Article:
It’s my first full winter here in Seattle, and I very much appreciate that the Hucket is waterproof. That alone makes it my go-to for rainy weekday pickup. You will appreciate being able to throw your water, light and dark into the Hucket and jump in the car without worrying about bringing a trash bag to keep your bag dry.
Although stuff inside is safe from moisture, make sure you bring a separate bag for your street shoes or risk them rubbing against everything else inside your Hucket. And unlike the Black Hole, the Hucket is not big enough to place over your regular shoes to keep them dry. But those are small gripes- the Hucket is a great option for your weekday pickup games.
On the complete opposite end of the weather spectrum, the Hucket does very well on sand. Because the lip is so high off the ground, your stuff inside will be kept safe. As a person who hates emptying out sand upon coming home from the beach, this is a major plus. I report no sand at the bottom of my Hucket after a weekend on the beach.
Find your stuff quickly and get on with your game
The main design element of the Hucket 2.0 that sets it apart from its predecessor is the vinyl pouch structure that wraps around the top of the Hucket. It provides six internal pockets and an external disc holder. These inside pockets were easily my favorite part of the Hucket.
When at a tournament, you often want to have certain items handy, like your wallet, phone, snacks, sunscreen, or small items like ibuprofen. Instead of jamming these items into a traditional zippered pocket, it’s now very easy to access them with a circular design. It eliminates the frustration of an over-jammed main pouch. An added bonus is that since the Hucket is a hard shell, you can securely store fragile items like sunglasses without fear of them being crushed.
The one drawback to having these internal pockets is that the straps interfere with the lid closing. I found myself having to press down extra hard on the lid to get a full close. I had a couple instances where I thought the lid was closed only to have the lid fall off while I was walking.
The Hucket provides good protection for your noggin, but the lack of visibility will get you into more danger than you will be protected from. Unless you’ve got a cone for a head, in which case the Hucket would be the perfect hat for you.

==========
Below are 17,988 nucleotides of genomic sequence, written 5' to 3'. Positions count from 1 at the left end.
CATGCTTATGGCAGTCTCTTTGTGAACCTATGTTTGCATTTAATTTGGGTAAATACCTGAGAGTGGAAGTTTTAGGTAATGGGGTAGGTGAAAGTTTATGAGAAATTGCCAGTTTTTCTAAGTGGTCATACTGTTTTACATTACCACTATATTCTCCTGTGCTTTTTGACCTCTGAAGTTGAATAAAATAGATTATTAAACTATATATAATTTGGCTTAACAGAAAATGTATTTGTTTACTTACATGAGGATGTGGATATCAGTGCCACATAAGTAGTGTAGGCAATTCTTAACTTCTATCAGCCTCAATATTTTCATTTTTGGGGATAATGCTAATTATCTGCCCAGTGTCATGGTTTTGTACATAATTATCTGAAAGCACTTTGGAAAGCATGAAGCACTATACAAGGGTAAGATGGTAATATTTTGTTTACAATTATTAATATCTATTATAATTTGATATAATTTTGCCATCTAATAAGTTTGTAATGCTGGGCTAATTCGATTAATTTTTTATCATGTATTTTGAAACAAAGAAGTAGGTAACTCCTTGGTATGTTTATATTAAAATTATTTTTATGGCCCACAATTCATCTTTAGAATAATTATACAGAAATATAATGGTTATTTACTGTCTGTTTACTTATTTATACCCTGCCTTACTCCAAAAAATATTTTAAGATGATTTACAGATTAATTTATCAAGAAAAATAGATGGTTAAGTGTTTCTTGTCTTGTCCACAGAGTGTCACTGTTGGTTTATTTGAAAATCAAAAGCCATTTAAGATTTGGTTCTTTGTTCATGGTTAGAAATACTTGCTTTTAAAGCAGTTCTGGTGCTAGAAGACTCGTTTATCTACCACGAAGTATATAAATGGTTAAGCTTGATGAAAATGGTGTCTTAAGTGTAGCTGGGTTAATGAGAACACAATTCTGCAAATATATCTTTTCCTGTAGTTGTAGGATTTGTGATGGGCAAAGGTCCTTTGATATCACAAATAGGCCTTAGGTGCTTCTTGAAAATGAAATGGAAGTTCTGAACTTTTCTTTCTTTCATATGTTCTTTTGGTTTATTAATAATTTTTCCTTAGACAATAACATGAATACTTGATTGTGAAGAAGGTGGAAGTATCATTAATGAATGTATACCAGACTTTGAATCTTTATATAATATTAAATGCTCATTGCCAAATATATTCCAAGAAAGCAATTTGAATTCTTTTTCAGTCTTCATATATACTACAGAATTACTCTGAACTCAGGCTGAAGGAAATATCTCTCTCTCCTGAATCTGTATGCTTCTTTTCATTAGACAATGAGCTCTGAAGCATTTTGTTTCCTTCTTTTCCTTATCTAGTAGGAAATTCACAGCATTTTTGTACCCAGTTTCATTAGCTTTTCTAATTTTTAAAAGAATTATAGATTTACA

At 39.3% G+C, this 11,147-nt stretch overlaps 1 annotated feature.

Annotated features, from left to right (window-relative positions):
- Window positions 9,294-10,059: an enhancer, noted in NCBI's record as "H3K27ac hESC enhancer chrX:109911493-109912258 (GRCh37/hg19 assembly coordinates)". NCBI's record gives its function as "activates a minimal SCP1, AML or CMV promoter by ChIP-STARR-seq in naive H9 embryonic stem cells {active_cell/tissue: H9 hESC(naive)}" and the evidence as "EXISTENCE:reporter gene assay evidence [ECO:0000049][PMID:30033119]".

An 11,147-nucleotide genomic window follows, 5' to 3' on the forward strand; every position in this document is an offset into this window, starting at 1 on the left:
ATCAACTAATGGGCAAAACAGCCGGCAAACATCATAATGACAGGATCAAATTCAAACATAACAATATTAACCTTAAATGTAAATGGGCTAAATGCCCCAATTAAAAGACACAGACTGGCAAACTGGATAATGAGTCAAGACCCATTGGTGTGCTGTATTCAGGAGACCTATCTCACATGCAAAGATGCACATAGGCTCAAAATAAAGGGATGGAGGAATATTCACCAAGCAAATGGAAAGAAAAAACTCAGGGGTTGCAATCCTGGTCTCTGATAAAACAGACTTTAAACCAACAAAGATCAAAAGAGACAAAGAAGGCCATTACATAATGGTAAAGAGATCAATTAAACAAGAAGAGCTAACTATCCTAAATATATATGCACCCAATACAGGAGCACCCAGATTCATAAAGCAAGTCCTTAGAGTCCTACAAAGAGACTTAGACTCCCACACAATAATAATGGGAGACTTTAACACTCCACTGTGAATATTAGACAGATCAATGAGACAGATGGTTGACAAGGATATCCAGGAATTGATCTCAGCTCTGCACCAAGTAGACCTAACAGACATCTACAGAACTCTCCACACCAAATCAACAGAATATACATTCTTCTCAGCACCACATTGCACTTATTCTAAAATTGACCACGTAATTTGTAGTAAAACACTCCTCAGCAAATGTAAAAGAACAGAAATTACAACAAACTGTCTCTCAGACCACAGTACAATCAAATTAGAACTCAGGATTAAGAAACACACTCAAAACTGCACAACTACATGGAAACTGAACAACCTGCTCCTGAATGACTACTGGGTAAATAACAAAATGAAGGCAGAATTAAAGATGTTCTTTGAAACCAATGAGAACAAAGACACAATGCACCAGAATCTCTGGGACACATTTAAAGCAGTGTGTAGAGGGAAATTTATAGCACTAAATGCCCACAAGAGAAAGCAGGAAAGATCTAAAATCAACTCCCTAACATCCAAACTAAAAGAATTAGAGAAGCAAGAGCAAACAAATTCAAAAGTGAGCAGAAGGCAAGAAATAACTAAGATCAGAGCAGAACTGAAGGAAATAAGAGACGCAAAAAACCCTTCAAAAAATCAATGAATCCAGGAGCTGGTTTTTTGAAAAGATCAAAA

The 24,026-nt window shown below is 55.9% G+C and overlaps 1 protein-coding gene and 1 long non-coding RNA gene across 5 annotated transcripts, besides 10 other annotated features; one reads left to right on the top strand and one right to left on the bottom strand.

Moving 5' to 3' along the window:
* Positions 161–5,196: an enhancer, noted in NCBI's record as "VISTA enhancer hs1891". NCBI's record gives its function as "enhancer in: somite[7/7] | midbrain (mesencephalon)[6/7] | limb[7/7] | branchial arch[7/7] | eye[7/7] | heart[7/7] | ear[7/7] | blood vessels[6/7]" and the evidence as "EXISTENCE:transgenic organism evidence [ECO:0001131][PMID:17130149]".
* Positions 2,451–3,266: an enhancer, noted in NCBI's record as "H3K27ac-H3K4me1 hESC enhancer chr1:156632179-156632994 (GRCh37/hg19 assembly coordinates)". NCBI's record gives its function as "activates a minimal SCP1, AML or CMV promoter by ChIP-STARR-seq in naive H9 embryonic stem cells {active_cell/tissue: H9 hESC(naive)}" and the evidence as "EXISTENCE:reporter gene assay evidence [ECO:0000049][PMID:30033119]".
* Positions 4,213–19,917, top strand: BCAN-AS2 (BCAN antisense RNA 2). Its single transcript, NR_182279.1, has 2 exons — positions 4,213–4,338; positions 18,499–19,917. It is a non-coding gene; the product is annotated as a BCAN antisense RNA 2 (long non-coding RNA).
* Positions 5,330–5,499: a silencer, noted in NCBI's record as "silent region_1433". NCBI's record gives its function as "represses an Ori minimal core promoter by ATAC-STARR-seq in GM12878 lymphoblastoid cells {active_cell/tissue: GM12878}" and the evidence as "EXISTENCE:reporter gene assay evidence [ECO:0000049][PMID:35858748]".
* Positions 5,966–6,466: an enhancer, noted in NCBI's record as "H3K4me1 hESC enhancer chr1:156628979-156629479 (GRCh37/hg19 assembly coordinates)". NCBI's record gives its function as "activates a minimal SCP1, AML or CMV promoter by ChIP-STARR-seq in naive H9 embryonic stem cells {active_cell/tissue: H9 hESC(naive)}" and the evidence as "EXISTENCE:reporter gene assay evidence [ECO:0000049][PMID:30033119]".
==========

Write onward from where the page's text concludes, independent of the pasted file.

One point for the protection, and one point for the ridiculous mental image of someone playing with this thing on their head.
Overall: 4.5 / 5
After using the Hucket for a month, I think it’s an overall great buy. In addition to quality construction, I kept discovering new ways to use it both around the house and on the road. On the field, I appreciated its unique pocket system that makes it easy to find your most commonly used items.
Overall, the simplicity and functionality of the Hucket won me over. It’s well-made, it’s easy to find your stuff inside, and it’s waterproof. And being able to throw my stuff into a bucket and head out the door is oddly satisfying. At this point, the Hucket is my go-to ultimate bag for local games.
You will enjoy the Hucket if the functionality of a bag that is also a seat appeals to you. In this way the Hucket exceeds expectations and provides it at a fair price that would roughly equal your cost and effort for a DIY solution.
The Hucket is not for you if you are really just looking for a bag with sheer storage capacity, or if you think the bulkiness will be a problem. Or if you couldn’t live with yourself if you bought a $35 bucket.
There are downsides, like it’s rigid shape, but overall its price point and its functionality make it a great buy (or a solid gift).